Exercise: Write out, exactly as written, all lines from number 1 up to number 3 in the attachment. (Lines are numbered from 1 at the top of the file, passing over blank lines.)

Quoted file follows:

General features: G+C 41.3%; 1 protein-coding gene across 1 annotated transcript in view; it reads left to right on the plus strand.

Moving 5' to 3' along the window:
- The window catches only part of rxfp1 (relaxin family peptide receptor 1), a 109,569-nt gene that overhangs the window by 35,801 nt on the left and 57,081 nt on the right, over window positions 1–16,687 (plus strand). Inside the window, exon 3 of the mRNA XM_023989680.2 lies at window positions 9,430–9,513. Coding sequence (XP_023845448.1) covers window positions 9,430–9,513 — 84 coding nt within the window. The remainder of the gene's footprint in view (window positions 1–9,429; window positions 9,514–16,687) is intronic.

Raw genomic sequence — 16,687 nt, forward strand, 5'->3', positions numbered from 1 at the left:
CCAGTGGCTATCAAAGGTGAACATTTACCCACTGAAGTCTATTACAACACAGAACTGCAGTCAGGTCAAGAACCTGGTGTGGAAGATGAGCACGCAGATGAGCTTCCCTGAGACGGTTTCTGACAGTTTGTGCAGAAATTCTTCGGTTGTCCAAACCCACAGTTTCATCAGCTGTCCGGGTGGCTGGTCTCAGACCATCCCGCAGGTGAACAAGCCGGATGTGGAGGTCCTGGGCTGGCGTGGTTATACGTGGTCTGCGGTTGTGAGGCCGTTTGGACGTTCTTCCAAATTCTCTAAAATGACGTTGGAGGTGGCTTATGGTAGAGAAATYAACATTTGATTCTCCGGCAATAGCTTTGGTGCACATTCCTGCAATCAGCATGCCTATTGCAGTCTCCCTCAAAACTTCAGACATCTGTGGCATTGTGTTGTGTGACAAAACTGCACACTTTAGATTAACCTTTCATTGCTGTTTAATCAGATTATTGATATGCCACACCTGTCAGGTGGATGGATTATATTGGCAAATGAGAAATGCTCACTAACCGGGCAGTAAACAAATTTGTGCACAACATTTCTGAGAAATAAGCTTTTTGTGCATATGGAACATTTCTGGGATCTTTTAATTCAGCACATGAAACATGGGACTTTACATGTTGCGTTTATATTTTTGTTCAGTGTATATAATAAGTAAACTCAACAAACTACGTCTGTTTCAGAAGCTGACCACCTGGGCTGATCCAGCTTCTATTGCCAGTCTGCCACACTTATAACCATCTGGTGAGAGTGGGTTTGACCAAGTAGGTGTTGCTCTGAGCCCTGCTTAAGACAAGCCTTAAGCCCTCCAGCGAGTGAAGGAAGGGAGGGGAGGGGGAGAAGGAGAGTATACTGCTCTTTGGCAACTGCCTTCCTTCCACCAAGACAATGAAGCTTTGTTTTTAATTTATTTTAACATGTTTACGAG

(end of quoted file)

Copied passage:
General features: G+C 41.3%; 1 protein-coding gene across 1 annotated transcript in view; it reads left to right on the plus strand.

Moving 5' to 3' along the window:
- The window catches only part of rxfp1 (relaxin family peptide receptor 1), a 109,569-nt gene that overhangs the window by 35,801 nt on the left and 57,081 nt on the right, over window positions 1–16,687 (plus strand). Inside the window, exon 3 of the mRNA XM_023989680.2 lies at window positions 9,430–9,513. Coding sequence (XP_023845448.1) covers window positions 9,430–9,513 — 84 coding nt within the window. The remainder of the gene's footprint in view (window positions 1–9,429; window positions 9,514–16,687) is intronic.